The UK Minister for Climate Change has warned the prospects of an international deal on global warming “don’t look promising” ahead of the UN’s COP17 Conference in Durban, with agreement only likely to be extended to formalising the agreements made at last year’s COP 16 event in Cancun.
In an interview with Holyrood, Conservative MP Greg Barker said “the weather for climate talks is not encouraging” ahead of next month’s conference, and expectations should be limited to nudging major polluters towards a potential deal later in the decade.
There has been little progress on a binding global deal, which many environmentalists believe is the only way to achieve meaningful steps towards reversing climate change, since the disappointment of the Copenhagen climate conference in late 2009. While the Cancun talks produced a limited agreement, including a Green Climate Fund intended to assist poor nations with lowcarbon development and climate protection, Barker said key states such as the US and China continue to block a landmark treaty.
“Clearly the USA has made it very clear that they are not interested, certainly at the current time, in a global treaty….and without the US moving it’s very hard to see how you can get progress elsewhere,” he said.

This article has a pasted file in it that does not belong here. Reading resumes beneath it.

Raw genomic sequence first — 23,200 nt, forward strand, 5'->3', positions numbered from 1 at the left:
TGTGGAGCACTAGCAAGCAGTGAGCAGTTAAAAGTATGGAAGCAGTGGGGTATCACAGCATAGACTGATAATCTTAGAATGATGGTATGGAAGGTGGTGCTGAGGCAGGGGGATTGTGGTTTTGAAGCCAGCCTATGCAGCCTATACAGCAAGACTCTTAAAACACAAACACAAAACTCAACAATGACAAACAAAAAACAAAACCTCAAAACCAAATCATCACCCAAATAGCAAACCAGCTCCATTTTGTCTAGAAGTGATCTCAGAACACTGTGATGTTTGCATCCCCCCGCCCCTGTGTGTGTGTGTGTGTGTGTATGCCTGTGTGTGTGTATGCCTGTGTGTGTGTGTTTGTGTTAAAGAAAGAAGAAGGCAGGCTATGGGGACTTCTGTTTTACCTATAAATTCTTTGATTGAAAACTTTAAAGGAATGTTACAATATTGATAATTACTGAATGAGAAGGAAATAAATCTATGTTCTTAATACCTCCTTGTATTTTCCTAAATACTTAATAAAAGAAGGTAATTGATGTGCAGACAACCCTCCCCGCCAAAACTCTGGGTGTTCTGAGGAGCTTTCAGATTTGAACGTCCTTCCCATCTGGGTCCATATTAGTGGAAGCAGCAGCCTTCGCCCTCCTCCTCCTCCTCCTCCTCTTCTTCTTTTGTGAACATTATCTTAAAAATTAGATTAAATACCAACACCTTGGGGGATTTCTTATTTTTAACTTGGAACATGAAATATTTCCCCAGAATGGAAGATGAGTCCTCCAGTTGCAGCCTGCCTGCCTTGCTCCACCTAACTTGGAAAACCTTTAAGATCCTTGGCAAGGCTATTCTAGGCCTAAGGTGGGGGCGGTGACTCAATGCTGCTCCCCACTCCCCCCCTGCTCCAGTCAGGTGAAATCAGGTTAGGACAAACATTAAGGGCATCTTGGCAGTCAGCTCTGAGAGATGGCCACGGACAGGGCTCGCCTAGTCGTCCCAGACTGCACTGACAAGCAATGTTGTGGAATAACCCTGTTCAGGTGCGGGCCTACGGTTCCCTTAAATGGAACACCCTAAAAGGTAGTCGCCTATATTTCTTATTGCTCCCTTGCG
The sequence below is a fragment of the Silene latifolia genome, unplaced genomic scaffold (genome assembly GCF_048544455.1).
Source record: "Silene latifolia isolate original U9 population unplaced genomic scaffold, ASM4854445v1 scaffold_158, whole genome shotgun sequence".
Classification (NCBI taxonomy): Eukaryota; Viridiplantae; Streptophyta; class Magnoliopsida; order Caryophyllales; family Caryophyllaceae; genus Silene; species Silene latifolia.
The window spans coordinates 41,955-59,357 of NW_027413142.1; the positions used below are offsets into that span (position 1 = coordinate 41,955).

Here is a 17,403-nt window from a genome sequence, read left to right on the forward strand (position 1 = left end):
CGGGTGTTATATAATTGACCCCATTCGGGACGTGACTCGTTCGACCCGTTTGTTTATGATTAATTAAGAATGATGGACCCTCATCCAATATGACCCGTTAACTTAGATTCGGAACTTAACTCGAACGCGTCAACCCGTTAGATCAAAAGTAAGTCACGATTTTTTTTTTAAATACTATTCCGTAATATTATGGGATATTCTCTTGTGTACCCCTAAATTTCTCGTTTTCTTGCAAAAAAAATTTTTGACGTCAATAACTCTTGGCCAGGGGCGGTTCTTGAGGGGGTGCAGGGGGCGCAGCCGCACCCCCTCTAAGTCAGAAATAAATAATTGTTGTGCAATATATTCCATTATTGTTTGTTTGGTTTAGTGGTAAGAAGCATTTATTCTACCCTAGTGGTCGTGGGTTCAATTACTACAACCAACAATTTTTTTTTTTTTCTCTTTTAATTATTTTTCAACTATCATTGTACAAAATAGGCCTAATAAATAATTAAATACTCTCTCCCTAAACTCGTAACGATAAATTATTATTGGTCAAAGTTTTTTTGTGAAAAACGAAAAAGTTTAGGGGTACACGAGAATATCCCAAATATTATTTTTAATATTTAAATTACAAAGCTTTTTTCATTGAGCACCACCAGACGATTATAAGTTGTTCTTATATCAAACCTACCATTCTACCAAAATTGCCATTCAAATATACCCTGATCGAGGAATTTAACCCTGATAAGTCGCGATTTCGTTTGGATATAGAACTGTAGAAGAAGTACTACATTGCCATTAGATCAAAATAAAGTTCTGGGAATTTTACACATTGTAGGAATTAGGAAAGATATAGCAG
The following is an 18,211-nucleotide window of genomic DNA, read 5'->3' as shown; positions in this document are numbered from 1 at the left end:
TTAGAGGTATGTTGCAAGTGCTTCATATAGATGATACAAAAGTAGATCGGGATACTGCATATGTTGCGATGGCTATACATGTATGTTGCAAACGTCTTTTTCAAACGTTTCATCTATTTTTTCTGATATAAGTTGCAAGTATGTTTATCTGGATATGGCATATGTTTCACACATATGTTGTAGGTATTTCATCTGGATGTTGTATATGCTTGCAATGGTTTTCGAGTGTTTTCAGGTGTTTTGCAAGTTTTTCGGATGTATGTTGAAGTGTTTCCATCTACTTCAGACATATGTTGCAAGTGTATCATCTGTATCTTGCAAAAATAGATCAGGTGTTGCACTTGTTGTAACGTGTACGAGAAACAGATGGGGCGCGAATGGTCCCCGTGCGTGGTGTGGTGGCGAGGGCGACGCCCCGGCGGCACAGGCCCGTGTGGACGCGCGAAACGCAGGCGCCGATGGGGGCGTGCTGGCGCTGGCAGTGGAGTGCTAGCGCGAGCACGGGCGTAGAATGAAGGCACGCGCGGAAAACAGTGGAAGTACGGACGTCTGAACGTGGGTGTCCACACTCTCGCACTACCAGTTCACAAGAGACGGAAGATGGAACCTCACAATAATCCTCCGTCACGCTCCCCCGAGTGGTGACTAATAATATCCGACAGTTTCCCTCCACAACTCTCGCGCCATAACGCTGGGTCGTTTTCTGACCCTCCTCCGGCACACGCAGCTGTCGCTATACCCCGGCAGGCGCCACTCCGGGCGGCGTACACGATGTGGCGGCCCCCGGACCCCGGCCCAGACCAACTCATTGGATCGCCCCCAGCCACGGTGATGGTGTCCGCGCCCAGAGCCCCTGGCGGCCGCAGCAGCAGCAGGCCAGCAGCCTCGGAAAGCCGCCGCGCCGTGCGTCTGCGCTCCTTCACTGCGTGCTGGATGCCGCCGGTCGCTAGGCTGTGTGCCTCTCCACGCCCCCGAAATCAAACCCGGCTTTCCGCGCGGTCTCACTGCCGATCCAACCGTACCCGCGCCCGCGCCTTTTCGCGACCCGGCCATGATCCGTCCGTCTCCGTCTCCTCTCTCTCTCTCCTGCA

Barker added that while China has shown “encouraging signs” since playing “a very unconstructive role at Copenhagen,” its reluctance to commit to international agreements remains an obstacle.
“China is very wary about making commitments that impinge on its sovereignty and bind it in to a certain course of action, even if that’s a course of action they are likely to pursue.” Barker said the UK remains committed to the UN process, adding that “internationally, we need more voices to help recalibrate the argument”.
Responding to criticism of Prime Minister David Cameron for his apparent lack of interest in the green agenda, Barker said Cameron “will emerge as a very powerful voice but you’ve got to pick the moment to do that”. He added: “This is a Prime Minister that has a very, very full plate. Now if that means there isn’t the space in the political agenda to make reflective speeches on the future of green policy then I think that’s true.”